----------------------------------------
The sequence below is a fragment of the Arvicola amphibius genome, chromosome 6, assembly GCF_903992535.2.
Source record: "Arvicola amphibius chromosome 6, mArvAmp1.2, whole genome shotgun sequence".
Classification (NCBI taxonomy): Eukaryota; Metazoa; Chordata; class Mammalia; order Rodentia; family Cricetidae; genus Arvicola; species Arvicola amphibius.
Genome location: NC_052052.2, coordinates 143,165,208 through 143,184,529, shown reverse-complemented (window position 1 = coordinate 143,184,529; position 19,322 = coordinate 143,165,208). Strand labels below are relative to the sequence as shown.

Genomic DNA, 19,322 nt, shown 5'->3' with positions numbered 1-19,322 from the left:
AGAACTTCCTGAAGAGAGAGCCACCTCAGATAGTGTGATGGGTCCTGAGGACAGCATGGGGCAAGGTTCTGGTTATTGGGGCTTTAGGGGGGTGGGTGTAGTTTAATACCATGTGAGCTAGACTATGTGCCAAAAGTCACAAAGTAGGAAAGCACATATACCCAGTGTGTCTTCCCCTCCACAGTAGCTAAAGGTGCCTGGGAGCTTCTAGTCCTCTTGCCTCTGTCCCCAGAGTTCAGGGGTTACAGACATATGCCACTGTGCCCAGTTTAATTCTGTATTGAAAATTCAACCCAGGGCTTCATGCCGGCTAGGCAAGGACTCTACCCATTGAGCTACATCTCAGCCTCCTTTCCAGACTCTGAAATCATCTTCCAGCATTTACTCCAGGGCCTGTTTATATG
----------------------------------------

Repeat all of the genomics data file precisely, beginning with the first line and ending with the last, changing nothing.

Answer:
The sequence below is a fragment of the Arvicola amphibius genome, chromosome 6, assembly GCF_903992535.2.
Source record: "Arvicola amphibius chromosome 6, mArvAmp1.2, whole genome shotgun sequence".
Classification (NCBI taxonomy): Eukaryota; Metazoa; Chordata; class Mammalia; order Rodentia; family Cricetidae; genus Arvicola; species Arvicola amphibius.
Genome location: NC_052052.2, coordinates 143,165,208 through 143,184,529, shown reverse-complemented (window position 1 = coordinate 143,184,529; position 19,322 = coordinate 143,165,208). Strand labels below are relative to the sequence as shown.

Genomic DNA, 19,322 nt, shown 5'->3' with positions numbered 1-19,322 from the left:
AGAACTTCCTGAAGAGAGAGCCACCTCAGATAGTGTGATGGGTCCTGAGGACAGCATGGGGCAAGGTTCTGGTTATTGGGGCTTTAGGGGGGTGGGTGTAGTTTAATACCATGTGAGCTAGACTATGTGCCAAAAGTCACAAAGTAGGAAAGCACATATACCCAGTGTGTCTTCCCCTCCACAGTAGCTAAAGGTGCCTGGGAGCTTCTAGTCCTCTTGCCTCTGTCCCCAGAGTTCAGGGGTTACAGACATATGCCACTGTGCCCAGTTTAATTCTGTATTGAAAATTCAACCCAGGGCTTCATGCCGGCTAGGCAAGGACTCTACCCATTGAGCTACATCTCAGCCTCCTTTCCAGACTCTGAAATCATCTTCCAGCATTTACTCCAGGGCCTGTTTATATG